A sustainability report released Thursday from the Sustainable Apparel Coalition and Boston Consulting Group reaffirms the deepening bifurcation in industrywide sustainability progress.
The SAC is a group of more than 250 members including brands such as H&M, C&A and Patagonia, among others, with combined member annual revenue exceeding $500 billion. Its data has informed reports such as the recurring Pulse of the Fashion Industry.
According to the International Monetary Fund, 2020 is likely to be the worst year for the global economy since the Great Depression, expected to wipe out more than 30 percent of the fashion industry’s business, and with that sustainability goals will crumble.
“Sustainability has to be survival as well,” said Jason Kibbey, chief executive officer of Higg Co., the technology arm of the SAC, to WWD regarding the tone of the report aptly titled “Rebuilding a More Sustainable Fashion Industry After COVID-19.”
And for survival, it becomes a matter of resources.
According to the SAC’s membership survey, 30 percent of fashion brands, retailers and manufacturers cited feeling “extremely unprepared for the COVID-19 crisis.” Members cited “financial support to prevent or alleviate layoffs,” “economic stimulus from our country’s government” and “support in reopening our facilities” as key concerns in rebuilding.
Prior to the pandemic, Higg Index data revealed average scores from participating facilities demonstrated a year-over-year increase of 15 to 19 percent, regarding the value of their environmental, social and corporate governance efforts.
But the coronavirus reality is especially bleak if burdens are passed on upstream. Of the more than 500 facilities SAC surveyed across all main production regions, the majority, or 86 percent, were impacted by canceled or suspended orders. As a result, now 40 percent of those facilities struggle with paying employees, prompting layoffs and factory closures and retaliatory public campaigns from advocacy groups.
“Many of these decisions that have been made in the last few weeks are going to be held under a microscope in the coming months and years,” said Kibbey. “The customer will be seeking brands that they trust,” he reiterated.
According to Kibbey, the post-pandemic landscape is summarized as so: multicategory retailers — “the Amazons and the Targets of the world” — get bigger in clothing categories, while well-capitalized brands with many financial backers or that are family-held are “going to do OK.”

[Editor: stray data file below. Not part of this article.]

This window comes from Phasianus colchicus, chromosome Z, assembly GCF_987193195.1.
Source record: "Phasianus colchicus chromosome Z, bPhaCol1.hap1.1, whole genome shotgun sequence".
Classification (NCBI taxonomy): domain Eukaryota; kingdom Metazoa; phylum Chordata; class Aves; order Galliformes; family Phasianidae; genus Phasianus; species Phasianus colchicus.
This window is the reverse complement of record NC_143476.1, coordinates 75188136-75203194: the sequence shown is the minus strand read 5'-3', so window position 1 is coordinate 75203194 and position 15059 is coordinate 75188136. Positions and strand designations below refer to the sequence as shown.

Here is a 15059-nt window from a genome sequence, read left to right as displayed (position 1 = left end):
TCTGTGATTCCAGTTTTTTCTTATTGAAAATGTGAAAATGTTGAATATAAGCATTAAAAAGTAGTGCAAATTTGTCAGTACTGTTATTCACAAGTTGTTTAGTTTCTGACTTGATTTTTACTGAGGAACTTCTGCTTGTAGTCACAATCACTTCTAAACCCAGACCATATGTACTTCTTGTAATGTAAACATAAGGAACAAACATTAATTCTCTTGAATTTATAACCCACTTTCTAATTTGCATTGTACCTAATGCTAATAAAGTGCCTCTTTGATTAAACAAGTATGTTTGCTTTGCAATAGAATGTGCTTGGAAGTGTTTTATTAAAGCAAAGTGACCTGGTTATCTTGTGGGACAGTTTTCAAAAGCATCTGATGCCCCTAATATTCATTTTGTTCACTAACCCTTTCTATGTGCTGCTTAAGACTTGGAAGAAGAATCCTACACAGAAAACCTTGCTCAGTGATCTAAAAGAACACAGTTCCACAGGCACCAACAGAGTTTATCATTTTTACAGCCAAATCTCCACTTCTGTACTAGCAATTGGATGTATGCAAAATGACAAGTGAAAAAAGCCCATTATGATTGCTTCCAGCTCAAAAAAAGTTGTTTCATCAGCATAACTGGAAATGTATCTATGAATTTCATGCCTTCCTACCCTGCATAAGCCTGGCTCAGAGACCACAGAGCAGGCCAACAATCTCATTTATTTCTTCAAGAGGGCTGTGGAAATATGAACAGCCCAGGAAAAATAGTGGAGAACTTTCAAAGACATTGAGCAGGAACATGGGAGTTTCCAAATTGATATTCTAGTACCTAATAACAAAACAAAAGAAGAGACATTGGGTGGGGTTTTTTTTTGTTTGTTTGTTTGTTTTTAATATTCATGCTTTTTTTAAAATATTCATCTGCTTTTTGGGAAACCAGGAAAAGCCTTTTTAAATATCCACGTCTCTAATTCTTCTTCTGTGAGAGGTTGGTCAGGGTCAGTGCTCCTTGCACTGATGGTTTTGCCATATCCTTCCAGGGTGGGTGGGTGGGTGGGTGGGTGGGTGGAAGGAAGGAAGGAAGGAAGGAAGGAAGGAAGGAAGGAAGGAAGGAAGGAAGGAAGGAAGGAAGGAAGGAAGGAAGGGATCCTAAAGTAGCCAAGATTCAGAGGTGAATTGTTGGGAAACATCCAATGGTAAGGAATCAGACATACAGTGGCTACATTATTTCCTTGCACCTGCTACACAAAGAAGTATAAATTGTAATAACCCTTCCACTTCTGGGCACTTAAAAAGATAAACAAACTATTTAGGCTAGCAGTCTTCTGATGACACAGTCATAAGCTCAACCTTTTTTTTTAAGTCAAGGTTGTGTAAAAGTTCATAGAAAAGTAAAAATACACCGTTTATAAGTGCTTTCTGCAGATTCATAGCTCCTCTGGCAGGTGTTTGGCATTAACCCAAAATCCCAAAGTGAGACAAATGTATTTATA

And as for the rest, “scale will be a determining factor,” but there is some hope.
“Companies with a forward-looking mind-set will still maintain key social and environmental programs, even while defending business and protecting core assets during this downturn,” as stated in the report.
Consumers are taking note of such optimism. In an April analysis by BCG across 6,000 consumers in the U.S., U.K., Germany, Italy and China, the approval nod went to brands that paid their furloughed employees, repurposed facilities to produce PPE or donated to their communities.
As the report urged, the priorities of fashion companies are to: “anchor trust into the brand and practices,” “invest in new business models and innovation,” “build advantage through technology, data and digitization,” and “rebuild sustainability programs for impact and resilience.”
Many in the industry agree the post-pandemic apparel industry will not look the same, marking the “move from an emphasis on lowest-cost to a focus on quality and agility.”
WWD asked how SAC views growth for its members, namely, can production continue as before?
Regarding high-volume production, Kibbey said: “Can a trade association or a government somehow change the consumer preferences? There’s going to be some subset of the market that is going to demand that no matter what. But maybe some of those demands are changing,” he reiterated.
Interestingly, the report does not evaluate resale and rental businesses like The RealReal or Rent the Runway, as Kibbey said the focus was on retailers adding their operations are “unique” and relevant to adopt.
How is the SAC faring through the crisis?
“Our primary goal is to serve our members during this difficult time by providing resources to support their teams and leveraging insights and best practices from across the membership and the industry to help them make better decisions,” said Amina Razvi, ceo of the SAC.
Razvi expects membership numbers to reflect the retail landscape as it changes in the months ahead. As she shared, the companies with sustainability embedded holistically throughout their operations are already faring better than those that siloed sustainable efforts or never started on the journey.
Ultimate transparency has long been the aim for the SAC, but not yet fully realized.
“Both SAC and Higg Co. are continuing to move ahead with transparency tests with a number of larger retailers. The challenge always is you only get one chance to get it right,” reiterated Kibbey.